Emergency services struggled to reach dozens of people trapped after a condemned building collapsed in Mumbai on Thursday morning, killing at least 21 others.
In the days before the incident, torrential rainfall had pounded India's financial capital during an unusually strong monsoon season, which has left more than 1,200 dead across India, Nepal, and Bangladesh.
Despite the city declaring the building unsafe in 2011, 50 percent of residents - including several families - still lived in the 117-year-old five-story building in the Bhendi Bazar area of India's financial capital, local lawmaker Amin Patel told the Indian Express.
While emergency services responded quickly to a call at 8.30 a.m. local time, the narrow streets and closely packed buildings - some of them also over a century old - are hampering rescue efforts, the Hindustan Times reports.
So far, firefighters have rescued 34 people from the rubble, but a number of other residents still remain unaccounted for.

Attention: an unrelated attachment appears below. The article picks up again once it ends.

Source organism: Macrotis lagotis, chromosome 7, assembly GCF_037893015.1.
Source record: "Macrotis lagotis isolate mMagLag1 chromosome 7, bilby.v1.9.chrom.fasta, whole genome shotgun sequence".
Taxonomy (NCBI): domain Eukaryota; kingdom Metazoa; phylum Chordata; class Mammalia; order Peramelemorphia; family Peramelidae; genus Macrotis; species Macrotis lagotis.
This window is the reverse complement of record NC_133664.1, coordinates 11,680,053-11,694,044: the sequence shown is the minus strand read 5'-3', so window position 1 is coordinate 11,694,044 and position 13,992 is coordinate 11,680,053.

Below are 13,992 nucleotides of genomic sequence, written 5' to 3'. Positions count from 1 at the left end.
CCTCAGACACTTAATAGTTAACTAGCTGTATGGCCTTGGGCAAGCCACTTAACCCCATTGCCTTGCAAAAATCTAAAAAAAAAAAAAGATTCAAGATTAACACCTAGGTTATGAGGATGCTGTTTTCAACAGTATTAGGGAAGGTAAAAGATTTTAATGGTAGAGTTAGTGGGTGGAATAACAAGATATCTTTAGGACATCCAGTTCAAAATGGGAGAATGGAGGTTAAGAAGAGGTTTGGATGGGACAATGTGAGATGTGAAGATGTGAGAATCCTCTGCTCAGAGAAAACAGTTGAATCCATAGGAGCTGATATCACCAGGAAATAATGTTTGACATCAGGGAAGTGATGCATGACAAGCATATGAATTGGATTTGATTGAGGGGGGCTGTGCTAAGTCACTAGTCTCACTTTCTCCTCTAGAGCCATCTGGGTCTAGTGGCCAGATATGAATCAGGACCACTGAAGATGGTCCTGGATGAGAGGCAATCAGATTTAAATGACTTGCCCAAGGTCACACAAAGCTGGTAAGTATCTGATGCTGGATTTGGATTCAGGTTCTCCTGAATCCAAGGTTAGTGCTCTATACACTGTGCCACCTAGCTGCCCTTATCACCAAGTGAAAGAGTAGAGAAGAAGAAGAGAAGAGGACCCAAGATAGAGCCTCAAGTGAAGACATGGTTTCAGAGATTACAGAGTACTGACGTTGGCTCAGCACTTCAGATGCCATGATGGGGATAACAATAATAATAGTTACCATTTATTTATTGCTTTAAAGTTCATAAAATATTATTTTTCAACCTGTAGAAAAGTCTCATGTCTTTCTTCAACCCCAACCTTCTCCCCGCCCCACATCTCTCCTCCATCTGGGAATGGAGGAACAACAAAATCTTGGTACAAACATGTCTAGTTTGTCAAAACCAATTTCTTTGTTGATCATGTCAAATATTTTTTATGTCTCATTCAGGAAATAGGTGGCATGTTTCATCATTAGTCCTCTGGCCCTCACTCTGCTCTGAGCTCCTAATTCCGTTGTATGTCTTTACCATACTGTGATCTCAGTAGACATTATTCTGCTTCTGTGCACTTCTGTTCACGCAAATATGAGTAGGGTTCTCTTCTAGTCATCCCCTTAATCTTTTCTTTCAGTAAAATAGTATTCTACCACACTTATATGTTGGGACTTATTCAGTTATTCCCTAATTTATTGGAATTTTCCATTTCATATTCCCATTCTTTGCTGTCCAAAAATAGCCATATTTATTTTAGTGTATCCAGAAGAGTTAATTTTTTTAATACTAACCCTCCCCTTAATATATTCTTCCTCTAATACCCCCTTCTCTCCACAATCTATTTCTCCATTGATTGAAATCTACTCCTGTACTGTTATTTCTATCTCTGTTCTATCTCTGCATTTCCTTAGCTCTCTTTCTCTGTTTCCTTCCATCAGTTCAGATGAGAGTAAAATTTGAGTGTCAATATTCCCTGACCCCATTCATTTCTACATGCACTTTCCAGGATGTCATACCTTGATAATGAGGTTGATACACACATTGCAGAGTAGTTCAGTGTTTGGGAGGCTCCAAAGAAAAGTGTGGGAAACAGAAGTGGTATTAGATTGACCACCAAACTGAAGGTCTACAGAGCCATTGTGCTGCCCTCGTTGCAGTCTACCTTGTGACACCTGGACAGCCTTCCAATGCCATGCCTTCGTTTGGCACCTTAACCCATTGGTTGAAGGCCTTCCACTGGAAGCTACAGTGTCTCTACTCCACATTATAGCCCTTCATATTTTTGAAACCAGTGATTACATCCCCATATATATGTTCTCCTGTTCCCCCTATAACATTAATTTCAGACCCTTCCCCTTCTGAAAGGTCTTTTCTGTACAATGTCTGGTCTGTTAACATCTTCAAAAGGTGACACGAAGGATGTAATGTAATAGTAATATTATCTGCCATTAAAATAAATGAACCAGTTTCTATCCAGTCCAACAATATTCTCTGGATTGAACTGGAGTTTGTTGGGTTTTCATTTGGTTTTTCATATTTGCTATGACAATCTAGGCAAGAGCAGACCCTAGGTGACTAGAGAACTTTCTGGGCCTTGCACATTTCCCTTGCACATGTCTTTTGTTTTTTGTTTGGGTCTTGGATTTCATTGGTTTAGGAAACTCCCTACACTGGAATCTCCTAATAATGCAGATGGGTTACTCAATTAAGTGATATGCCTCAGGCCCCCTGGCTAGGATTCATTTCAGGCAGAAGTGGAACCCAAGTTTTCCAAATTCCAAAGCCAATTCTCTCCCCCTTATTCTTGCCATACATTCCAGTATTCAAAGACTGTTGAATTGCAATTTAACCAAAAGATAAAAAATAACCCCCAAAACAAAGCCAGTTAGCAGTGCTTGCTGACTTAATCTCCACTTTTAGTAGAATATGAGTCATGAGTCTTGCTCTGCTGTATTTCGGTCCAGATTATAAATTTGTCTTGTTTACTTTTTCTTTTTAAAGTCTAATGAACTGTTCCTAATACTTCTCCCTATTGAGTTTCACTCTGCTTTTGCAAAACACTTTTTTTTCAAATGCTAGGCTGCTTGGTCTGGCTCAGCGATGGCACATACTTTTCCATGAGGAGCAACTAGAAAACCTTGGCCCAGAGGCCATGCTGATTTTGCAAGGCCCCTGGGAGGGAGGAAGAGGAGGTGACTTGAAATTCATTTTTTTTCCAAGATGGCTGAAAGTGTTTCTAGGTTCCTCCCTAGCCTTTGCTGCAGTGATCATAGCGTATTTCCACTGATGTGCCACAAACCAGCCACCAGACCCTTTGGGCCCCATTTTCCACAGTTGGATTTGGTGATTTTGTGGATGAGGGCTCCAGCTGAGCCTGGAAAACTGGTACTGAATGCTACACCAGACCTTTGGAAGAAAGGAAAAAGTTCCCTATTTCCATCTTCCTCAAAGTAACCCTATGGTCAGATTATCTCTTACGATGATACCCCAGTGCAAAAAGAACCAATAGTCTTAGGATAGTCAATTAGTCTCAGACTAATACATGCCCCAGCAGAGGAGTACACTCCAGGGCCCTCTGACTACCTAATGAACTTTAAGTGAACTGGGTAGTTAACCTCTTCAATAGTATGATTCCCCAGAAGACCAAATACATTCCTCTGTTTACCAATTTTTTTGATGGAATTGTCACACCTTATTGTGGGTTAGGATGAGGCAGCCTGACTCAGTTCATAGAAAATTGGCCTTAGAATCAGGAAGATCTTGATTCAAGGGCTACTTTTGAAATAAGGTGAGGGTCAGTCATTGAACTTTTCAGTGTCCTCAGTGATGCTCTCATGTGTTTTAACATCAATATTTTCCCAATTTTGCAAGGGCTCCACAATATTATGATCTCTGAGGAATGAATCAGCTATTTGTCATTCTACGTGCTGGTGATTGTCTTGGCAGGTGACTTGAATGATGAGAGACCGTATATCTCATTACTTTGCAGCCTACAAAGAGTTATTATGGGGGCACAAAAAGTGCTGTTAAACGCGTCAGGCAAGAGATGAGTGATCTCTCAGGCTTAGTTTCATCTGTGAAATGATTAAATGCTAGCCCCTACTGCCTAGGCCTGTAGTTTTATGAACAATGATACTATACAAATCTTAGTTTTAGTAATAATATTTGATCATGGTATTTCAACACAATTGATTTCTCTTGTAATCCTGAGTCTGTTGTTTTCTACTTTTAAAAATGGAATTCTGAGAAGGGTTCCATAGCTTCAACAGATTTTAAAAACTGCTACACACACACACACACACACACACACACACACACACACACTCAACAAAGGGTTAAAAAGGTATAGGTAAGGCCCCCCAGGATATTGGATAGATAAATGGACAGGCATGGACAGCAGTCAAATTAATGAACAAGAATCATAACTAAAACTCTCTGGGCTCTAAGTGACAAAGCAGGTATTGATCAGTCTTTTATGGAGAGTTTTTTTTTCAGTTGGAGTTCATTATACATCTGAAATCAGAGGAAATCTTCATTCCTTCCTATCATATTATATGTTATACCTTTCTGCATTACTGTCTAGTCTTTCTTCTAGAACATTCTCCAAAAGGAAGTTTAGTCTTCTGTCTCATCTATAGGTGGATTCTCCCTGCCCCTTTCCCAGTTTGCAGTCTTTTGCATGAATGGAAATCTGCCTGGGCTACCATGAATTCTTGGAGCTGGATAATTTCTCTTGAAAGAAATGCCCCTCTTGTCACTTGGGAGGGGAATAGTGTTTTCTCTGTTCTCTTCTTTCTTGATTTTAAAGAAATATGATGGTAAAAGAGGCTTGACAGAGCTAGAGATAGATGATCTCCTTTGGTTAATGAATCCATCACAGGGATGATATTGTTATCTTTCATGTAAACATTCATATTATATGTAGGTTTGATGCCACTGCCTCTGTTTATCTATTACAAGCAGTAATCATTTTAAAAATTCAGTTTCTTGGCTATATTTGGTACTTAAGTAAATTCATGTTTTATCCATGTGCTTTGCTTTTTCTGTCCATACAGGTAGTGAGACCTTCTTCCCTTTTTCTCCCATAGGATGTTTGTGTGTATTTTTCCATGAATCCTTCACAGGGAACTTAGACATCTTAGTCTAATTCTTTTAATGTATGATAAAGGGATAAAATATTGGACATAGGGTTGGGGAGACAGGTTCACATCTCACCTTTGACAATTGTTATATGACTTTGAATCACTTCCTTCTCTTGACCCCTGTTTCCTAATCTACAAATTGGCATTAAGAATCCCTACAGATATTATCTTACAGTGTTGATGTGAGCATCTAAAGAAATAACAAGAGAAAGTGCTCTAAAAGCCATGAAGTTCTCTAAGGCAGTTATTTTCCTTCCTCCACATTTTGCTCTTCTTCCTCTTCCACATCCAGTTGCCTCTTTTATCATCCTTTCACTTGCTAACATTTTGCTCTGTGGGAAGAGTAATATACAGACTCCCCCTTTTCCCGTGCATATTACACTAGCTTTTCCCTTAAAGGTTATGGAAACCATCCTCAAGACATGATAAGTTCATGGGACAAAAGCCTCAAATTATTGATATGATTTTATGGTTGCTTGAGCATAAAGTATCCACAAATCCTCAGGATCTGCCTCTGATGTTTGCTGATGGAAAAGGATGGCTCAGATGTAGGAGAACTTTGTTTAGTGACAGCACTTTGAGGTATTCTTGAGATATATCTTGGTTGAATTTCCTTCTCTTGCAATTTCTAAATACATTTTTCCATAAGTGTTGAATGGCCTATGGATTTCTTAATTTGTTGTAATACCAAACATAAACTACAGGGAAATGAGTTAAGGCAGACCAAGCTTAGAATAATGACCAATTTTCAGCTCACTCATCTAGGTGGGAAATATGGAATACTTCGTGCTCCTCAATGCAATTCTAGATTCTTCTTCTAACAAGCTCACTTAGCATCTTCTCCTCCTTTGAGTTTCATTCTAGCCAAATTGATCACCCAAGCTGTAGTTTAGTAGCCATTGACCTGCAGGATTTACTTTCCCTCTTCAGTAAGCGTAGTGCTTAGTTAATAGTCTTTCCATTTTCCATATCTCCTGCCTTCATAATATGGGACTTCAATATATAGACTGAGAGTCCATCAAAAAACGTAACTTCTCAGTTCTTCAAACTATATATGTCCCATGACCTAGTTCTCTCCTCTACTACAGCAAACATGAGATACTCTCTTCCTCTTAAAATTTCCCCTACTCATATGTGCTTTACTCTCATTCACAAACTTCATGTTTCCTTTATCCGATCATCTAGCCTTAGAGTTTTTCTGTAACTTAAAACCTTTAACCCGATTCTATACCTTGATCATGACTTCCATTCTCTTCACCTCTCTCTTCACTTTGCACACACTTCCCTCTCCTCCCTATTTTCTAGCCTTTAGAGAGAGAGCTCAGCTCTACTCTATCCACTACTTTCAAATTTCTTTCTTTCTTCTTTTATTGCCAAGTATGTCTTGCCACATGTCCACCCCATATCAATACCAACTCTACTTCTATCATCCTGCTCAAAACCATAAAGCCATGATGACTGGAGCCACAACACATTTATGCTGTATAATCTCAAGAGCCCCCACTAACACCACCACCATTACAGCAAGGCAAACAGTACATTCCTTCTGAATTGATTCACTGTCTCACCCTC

Buildings often collapse during monsoon season in India, and five inches of rain had fallen in Mumbai on Tuesday, leaving streets in the area flooded and weakening the foundations of thousands of century-old buildings in the city.
Meanwhile the torrential monsoon rains paralyzed India's financial capital Mumbai for a third day Thursday as the streets turned into rivers and people waded through waist-deep waters.
By Thursday the city had received almost 300mm of torrential rain in the last four days, reported the Hindustan Times.
Public transport stopped and thousands of commuters were stranded in their offices overnight.
India's monsoon season runs from June through September.
Since its start this year devastating floods have killed more than 1,000 people across South Asia and affected close to 40 million in northern India, southern Nepal and northern Bangladesh.
The rains have led to wide-scale flooding in a broad arc stretching across the Himalayan foothills in the three countries, causing landslides, damaging roads and electric towers and washing away tens of thousands of homes and vast swathes of farmland, Associated Press reported.
The UK's Guardian reported that the storm reached Pakistan on Thursday, lashing the port city of Karachi.
Local TV footage showed streets were already submerged as the country's meteorological department forecast that the rains would continue for three days in various parts of Sindh province, where authorities closed schools as a precaution. Windstorms and rain are also expected in the south-western Baluchistan and eastern Punjab provinces.
The meteorological department said rains were also expected in the capital,
Islamabad, and in Kashmir.